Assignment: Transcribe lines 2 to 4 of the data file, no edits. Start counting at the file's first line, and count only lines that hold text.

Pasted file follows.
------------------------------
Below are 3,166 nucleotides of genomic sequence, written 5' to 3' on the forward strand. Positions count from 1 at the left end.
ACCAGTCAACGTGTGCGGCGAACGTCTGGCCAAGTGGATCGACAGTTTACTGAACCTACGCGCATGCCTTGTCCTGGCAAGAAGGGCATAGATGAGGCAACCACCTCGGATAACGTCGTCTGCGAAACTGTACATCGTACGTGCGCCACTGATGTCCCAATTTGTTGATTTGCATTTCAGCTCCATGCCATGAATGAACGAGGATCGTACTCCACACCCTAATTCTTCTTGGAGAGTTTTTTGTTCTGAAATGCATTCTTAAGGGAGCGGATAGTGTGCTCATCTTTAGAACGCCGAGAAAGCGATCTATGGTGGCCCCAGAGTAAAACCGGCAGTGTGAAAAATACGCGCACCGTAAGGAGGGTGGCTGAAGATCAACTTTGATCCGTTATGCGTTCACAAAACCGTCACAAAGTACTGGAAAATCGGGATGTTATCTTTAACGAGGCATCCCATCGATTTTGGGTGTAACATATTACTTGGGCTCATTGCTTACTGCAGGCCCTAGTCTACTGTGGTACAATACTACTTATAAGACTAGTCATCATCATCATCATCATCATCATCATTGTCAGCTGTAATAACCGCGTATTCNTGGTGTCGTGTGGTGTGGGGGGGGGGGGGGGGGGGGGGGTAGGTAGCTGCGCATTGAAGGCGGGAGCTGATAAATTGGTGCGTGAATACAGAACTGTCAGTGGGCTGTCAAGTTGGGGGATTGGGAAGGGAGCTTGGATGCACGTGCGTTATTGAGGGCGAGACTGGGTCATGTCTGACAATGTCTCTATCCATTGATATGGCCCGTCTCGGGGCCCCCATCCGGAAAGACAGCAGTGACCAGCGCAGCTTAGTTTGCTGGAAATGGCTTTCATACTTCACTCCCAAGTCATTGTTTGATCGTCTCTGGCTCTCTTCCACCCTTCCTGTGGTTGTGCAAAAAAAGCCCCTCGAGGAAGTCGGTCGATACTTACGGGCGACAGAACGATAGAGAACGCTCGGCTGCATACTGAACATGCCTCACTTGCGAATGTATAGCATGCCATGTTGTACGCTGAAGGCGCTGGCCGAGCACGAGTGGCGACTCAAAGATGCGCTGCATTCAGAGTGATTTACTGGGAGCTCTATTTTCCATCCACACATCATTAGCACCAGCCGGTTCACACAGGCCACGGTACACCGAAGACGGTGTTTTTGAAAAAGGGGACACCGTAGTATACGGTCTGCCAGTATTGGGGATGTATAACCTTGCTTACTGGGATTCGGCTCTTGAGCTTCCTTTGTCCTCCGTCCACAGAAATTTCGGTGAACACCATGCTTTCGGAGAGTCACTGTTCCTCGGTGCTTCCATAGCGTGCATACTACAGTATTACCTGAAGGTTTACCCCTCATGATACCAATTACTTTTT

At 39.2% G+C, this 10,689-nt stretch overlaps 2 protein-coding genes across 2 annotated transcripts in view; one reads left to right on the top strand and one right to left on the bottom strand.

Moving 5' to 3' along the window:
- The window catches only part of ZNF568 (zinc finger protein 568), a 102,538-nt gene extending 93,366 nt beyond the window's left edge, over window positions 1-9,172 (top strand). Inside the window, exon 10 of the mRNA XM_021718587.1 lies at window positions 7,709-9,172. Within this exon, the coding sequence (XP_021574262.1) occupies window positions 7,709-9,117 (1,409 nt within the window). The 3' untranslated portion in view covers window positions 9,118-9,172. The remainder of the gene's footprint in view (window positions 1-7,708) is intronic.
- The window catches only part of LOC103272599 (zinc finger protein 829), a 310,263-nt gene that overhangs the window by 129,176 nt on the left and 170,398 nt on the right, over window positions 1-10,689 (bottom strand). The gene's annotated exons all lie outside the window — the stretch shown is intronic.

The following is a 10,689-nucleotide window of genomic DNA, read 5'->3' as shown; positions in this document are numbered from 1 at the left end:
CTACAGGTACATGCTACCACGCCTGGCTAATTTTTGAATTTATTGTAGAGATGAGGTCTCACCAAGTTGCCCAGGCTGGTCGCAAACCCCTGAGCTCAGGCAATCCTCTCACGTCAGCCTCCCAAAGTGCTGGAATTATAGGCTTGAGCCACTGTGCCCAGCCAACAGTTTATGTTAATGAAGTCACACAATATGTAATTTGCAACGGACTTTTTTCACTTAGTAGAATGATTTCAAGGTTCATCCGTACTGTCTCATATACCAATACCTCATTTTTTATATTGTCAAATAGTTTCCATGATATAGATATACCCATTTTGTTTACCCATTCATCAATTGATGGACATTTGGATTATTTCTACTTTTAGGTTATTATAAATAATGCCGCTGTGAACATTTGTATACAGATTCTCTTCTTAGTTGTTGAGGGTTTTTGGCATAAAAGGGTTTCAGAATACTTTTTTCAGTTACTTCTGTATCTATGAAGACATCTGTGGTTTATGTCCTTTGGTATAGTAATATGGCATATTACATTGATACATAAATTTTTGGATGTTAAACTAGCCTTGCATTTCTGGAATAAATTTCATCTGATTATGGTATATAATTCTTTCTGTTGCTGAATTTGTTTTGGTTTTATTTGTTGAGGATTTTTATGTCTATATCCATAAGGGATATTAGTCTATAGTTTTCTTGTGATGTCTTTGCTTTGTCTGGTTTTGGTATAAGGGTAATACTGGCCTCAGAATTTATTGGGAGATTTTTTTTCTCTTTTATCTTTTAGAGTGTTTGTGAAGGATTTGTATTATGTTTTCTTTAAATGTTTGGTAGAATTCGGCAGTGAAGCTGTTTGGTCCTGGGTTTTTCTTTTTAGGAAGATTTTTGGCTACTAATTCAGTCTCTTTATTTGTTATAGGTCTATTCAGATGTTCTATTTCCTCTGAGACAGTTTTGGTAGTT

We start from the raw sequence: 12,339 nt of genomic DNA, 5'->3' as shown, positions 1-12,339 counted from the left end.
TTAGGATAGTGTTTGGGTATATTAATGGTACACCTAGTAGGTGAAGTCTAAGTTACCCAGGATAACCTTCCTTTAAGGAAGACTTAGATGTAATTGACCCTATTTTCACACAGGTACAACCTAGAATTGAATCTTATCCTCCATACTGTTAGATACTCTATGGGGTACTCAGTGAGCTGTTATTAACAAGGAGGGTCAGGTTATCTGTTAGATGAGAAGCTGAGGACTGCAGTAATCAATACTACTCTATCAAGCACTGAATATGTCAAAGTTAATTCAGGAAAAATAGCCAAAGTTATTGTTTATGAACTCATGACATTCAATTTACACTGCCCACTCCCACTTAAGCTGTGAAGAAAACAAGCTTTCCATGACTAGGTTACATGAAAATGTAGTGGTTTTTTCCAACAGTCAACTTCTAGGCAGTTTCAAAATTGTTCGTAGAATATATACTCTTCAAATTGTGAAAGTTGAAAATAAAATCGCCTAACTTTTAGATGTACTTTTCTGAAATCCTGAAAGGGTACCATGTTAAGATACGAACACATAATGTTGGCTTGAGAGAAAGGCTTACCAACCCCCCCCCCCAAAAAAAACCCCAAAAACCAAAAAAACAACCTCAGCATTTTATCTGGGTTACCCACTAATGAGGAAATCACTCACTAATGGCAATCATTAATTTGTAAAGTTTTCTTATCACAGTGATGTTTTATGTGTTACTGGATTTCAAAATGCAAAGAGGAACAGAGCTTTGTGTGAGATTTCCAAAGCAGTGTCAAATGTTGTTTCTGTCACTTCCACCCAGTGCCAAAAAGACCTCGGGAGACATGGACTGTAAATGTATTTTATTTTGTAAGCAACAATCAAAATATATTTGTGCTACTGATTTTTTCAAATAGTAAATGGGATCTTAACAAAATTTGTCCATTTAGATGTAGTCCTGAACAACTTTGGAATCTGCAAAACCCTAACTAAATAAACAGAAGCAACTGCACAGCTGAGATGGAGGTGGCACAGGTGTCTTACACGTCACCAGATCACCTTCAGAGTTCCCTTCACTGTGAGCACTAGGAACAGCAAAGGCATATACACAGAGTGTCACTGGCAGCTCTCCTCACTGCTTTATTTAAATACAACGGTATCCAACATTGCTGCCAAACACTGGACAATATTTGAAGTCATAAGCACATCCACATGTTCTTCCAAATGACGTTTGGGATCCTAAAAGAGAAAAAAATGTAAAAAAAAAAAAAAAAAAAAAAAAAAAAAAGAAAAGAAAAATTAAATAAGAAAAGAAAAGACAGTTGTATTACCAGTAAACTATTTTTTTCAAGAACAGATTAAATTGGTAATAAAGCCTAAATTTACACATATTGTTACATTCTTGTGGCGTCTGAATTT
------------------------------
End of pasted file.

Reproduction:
ACCAGTCAACGTGTGCGGCGAACGTCTGGCCAAGTGGATCGACAGTTTACTGAACCTACGCGCATGCCTTGTCCTGGCAAGAAGGGCATAGATGAGGCAACCACCTCGGATAACGTCGTCTGCGAAACTGTACATCGTACGTGCGCCACTGATGTCCCAATTTGTTGATTTGCATTTCAGCTCCATGCCATGAATGAACGAGGATCGTACTCCACACCCTAATTCTTCTTGGAGAGTTTTTTGTTCTGAAATGCATTCTTAAGGGAGCGGATAGTGTGCTCATCTTTAGAACGCCGAGAAAGCGATCTATGGTGGCCCCAGAGTAAAACCGGCAGTGTGAAAAATACGCGCACCGTAAGGAGGGTGGCTGAAGATCAACTTTGATCCGTTATGCGTTCACAAAACCGTCACAAAGTACTGGAAAATCGGGATGTTATCTTTAACGAGGCATCCCATCGATTTTGGGTGTAACATATTACTTGGGCTCATTGCTTACTGCAGGCCCTAGTCTACTGTGGTACAATACTACTTATAAGACTAGTCATCATCATCATCATCATCATCATCATTGTCAGCTGTAATAACCGCGTATTCNTGGTGTCGTGTGGTGTGGGGGGGGGGGGGGGGGGGGGGGTAGGTAGCTGCGCATTGAAGGCGGGAGCTGATAAATTGGTGCGTGAATACAGAACTGTCAGTGGGCTGTCAAGTTGGGGGATTGGGAAGGGAGCTTGGATGCACGTGCGTTATTGAGGGCGAGACTGGGTCATGTCTGACAATGTCTCTATCCATTGATATGGCCCGTCTCGGGGCCCCCATCCGGAAAGACAGCAGTGACCAGCGCAGCTTAGTTTGCTGGAAATGGCTTTCATACTTCACTCCCAAGTCATTGTTTGATCGTCTCTGGCTCTCTTCCACCCTTCCTGTGGTTGTGCAAAAAAAGCCCCTCGAGGAAGTCGGTCGATACTTACGGGCGACAGAACGATAGAGAACGCTCGGCTGCATACTGAACATGCCTCACTTGCGAATGTATAGCATGCCATGTTGTACGCTGAAGGCGCTGGCCGAGCACGAGTGGCGACTCAAAGATGCGCTGCATTCAGAGTGATTTACTGGGAGCTCTATTTTCCATCCACACATCATTAGCACCAGCCGGTTCACACAGGCCACGGTACACCGAAGACGGTGTTTTTGAAAAAGGGGACACCGTAGTATACGGTCTGCCAGTATTGGGGATGTATAACCTTGCTTACTGGGATTCGGCTCTTGAGCTTCCTTTGTCCTCCGTCCACAGAAATTTCGGTGAACACCATGCTTTCGGAGAGTCACTGTTCCTCGGTGCTTCCATAGCGTGCATACTACAGTATTACCTGAAGGTTTACCCCTCATGATACCAATTACTTTTT

At 39.2% G+C, this 10,689-nt stretch overlaps 2 protein-coding genes across 2 annotated transcripts in view; one reads left to right on the top strand and one right to left on the bottom strand.

Moving 5' to 3' along the window: